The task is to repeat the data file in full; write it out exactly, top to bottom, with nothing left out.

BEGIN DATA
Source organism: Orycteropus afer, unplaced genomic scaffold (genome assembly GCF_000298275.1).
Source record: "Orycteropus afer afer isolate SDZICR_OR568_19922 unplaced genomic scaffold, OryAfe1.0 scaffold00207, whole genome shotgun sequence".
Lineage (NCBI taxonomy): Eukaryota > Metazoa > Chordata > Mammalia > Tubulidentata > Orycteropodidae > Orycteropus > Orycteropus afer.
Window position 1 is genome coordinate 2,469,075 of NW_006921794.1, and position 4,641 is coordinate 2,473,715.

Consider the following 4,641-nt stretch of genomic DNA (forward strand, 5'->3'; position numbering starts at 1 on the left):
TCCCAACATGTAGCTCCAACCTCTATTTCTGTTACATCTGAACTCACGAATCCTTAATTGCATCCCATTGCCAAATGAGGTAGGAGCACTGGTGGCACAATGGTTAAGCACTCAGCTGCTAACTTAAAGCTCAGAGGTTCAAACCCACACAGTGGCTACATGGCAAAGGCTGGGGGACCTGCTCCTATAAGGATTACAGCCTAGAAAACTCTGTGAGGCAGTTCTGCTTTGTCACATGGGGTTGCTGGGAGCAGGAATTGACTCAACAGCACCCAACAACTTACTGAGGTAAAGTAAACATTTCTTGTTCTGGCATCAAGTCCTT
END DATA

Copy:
Source organism: Orycteropus afer, unplaced genomic scaffold (genome assembly GCF_000298275.1).
Source record: "Orycteropus afer afer isolate SDZICR_OR568_19922 unplaced genomic scaffold, OryAfe1.0 scaffold00207, whole genome shotgun sequence".
Lineage (NCBI taxonomy): Eukaryota > Metazoa > Chordata > Mammalia > Tubulidentata > Orycteropodidae > Orycteropus > Orycteropus afer.
Window position 1 is genome coordinate 2,469,075 of NW_006921794.1, and position 4,641 is coordinate 2,473,715.

Consider the following 4,641-nt stretch of genomic DNA (forward strand, 5'->3'; position numbering starts at 1 on the left):
TCCCAACATGTAGCTCCAACCTCTATTTCTGTTACATCTGAACTCACGAATCCTTAATTGCATCCCATTGCCAAATGAGGTAGGAGCACTGGTGGCACAATGGTTAAGCACTCAGCTGCTAACTTAAAGCTCAGAGGTTCAAACCCACACAGTGGCTACATGGCAAAGGCTGGGGGACCTGCTCCTATAAGGATTACAGCCTAGAAAACTCTGTGAGGCAGTTCTGCTTTGTCACATGGGGTTGCTGGGAGCAGGAATTGACTCAACAGCACCCAACAACTTACTGAGGTAAAGTAAACATTTCTTGTTCTGGCATCAAGTCCTT